Central Park has hills.
This came as a major shock, as I believed all of Manhattan was flat. Or if there had been hills, construction workers steamrolled them over in the skyscraper building frenzy of the early twentieth century.
But in the sunny 80-degree moderately humid climate, these unexpected ascents made a leisurely bike ride on the paved main park loop a bit of a challenge, even for relatively fit people like me and RAS. This is how we started our chock-full storm-free third day in New York City.
After renting bikes at Central Park Sightseeing (also on our New York Pass, which got us the rentals and entry into the Empire State Building – more on that later), we chose to do our own ride. You can also choose a two-hour guided tour, which will take you all around the park and make stops at points of interest like some of the famous statues, Strawberry Fields, Belvedere Castle, among others.
You will not see pictures of us with these bikes, because navigating the pedestrian clogged sidewalks and bike paths required sharp attention, and I just didn’t want to pull out my camera then. Also, my kids weren’t exactly in a picture-taking mood.
The park itself on a Saturday morning resembles the frenetic streets that surround it on the weekdays. But instead of honking, weaving taxis and other impatient vehicles, cyclists and runners at all different speeds zipped and zig-zagged on the car-free road, the bike lane and the adjacent dirt path. Nonetheless, for all its mixed history and notoriety, Central Park does offer a lush, green respite from the concrete canyons outside its boundaries. My only regret? We didn’t try to find the statues and other landmarks that we would’ve seen on the guided tour ourselves. One of my kids (I won’t say which one) was running out of patience, way too quickly, to take leisurely detours.
But I did manage to take a picture of the Jacqueline Kennedy Onassis Reservoir, the one you often see in movies featuring the park:
Later on, after we split up and NLS and I left early to do some shopping, JRS was willing to have her picture taken, post-ride:
We agreed to meet up in two hours at the Empire State Building. While my younger one and I headed down 7th Avenue toward Times Square, my hubby and older one attempted to visit the Metropolitan Museum of Art, which is right along the park’s midpoint east-side edge. This was something I really wanted to do, but after realizing the tightness of our schedule, I gave up on it for myself and wanted them to see it. Turns out they didn’t go either. Instead, they popped into famed toy emporium FAO Schwarz on 5th Avenue. Maybe next time??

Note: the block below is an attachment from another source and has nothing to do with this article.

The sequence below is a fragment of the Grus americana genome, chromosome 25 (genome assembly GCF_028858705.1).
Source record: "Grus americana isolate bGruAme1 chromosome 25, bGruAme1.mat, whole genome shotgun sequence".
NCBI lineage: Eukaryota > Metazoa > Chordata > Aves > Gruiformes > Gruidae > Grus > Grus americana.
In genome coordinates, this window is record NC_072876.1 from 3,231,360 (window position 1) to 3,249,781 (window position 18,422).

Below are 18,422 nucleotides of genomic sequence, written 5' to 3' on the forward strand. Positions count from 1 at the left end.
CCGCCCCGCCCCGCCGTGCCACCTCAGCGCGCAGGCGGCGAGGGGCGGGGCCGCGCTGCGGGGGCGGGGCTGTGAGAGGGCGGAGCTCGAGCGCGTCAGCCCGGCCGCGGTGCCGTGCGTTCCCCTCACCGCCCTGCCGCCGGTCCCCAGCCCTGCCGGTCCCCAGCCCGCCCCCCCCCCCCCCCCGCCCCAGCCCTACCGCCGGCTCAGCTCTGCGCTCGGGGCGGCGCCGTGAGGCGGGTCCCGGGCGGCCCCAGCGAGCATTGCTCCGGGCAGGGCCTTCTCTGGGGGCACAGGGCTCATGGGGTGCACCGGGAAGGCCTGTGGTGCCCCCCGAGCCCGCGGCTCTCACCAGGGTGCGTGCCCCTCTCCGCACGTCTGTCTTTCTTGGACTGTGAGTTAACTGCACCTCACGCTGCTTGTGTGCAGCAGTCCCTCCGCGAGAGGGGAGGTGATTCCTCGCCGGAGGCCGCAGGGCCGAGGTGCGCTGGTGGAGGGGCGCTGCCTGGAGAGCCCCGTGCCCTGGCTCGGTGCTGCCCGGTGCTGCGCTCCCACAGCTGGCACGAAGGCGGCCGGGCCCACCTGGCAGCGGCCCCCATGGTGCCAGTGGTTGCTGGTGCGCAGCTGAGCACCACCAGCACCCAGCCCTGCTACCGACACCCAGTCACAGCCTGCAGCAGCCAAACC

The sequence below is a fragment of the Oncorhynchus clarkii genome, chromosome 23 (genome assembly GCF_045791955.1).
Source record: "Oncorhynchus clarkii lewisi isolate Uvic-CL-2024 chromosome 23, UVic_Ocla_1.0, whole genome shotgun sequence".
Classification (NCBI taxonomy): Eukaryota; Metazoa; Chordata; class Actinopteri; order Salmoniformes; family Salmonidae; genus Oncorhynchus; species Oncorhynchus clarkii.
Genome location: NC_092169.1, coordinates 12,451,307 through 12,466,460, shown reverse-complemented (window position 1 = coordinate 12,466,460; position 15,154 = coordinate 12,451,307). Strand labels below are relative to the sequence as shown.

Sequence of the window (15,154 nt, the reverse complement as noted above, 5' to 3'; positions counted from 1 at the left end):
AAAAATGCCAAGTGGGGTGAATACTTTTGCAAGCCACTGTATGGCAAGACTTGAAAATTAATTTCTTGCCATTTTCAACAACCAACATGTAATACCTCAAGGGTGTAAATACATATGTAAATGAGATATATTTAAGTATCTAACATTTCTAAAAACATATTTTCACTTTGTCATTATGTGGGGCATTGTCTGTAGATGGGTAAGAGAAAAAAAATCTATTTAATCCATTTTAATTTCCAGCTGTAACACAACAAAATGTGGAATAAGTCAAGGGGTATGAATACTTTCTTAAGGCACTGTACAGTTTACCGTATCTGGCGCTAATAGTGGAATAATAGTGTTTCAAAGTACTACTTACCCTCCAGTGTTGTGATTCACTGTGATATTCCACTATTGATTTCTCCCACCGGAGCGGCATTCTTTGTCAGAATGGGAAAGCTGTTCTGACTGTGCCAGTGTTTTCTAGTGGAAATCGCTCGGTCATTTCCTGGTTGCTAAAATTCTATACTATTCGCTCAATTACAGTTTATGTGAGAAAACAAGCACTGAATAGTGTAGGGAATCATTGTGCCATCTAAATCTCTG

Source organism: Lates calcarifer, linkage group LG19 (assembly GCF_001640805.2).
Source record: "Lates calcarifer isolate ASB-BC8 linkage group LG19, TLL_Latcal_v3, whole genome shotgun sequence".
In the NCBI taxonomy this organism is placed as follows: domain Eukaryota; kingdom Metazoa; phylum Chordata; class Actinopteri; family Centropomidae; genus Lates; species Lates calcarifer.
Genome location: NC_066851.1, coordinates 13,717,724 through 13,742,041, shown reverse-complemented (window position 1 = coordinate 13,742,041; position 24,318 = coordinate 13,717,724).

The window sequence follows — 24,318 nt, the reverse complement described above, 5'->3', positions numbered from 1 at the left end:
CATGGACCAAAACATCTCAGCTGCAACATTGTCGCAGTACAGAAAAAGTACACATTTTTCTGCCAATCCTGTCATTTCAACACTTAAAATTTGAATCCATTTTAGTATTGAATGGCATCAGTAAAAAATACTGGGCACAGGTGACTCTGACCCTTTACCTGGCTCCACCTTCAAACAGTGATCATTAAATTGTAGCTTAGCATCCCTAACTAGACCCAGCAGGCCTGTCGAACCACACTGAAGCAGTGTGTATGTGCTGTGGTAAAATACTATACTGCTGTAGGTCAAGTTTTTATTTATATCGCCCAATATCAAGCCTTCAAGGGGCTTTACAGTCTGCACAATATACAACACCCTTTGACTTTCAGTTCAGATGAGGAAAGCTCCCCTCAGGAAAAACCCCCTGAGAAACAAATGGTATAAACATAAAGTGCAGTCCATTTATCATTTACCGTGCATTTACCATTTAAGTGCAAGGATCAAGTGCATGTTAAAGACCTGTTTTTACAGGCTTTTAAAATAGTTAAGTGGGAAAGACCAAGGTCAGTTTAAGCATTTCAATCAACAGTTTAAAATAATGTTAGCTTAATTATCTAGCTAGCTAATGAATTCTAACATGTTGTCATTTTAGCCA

But eventually, we regrouped at New York’s most famous landmark (or at least one in close tie with the Statue of Liberty). All I can say about this place…
GET THERE EARLY.
Or, if you don’t mind shelling out $50 per head for “VIP” access to bypass the cattle herd, then go for it.
I always thought that you just go up an elevator, then you’re there at the top, like the interlinked movies “An Affair to Remember” and “Sleepless in Seattle” portrayed. Guess it used to be like that.
It’s deceptive when you arrive, because you easily enter its main foyer, take an escalator, then see that the Disneyland-style snake lines are deserted.
Then you see the First Line…wait for the crowds to dissipate some…go through security…wait in the Second Line…get your tickets and your audio guide…wait in the Third Line with displays of green technology and construction…walk past a souvenir shop (already?)…wait in the Fourth Line…opt to or not opt to take your group photo against a green screen…wait in the Fifth Line…then get to a sardine can elevator to the 80th floor. Are you there yet?
Walk down a hall filled with historical pictures…Wait in the Sixth Line…and take the last elevator to the 86th floor. Yes, you’re finally, absolutely there. And all is forgiven, even after a 90-minute wait, once you see the views (even with hundreds of others doing the exactly same thing):
Our final stop for the day was Ground Zero, where the tragic events of September 11, 2001, began. Even though JRS was only three weeks old and NLS was not even born yet when this happened, they understood the significance of the place. They even showed a surprising measure of quiet reverence and maturity while we walked around the grounds.
The 9/11 Museum just opened up a week before we arrived. Thinking that it would be difficult to get tickets, I never tried to get them in advance. I think it was enough to just be there.
The new 104-story Freedom Tower looks complete, but it’s not. Five years of construction and other delays have constantly pushed back its opening, which is now slated for later this year. As one of the tour guides on the bus said, the natives are skeptical and won’t believe it until it actually happens.
We took the Gray Line double-decker to the site, and strolled over to the two deep double well fountains, where each building of the World Trade Center once stood.
Along the edge of each, the names of the 9/11 victims are carved in granite:
While you do feel a sense of sadness and anger when you really think about what occurred here, in DC and in Pennsylvania 13 years ago, you also feel a great sense of hope and resilience. I’d like to think the girls felt some of that, too.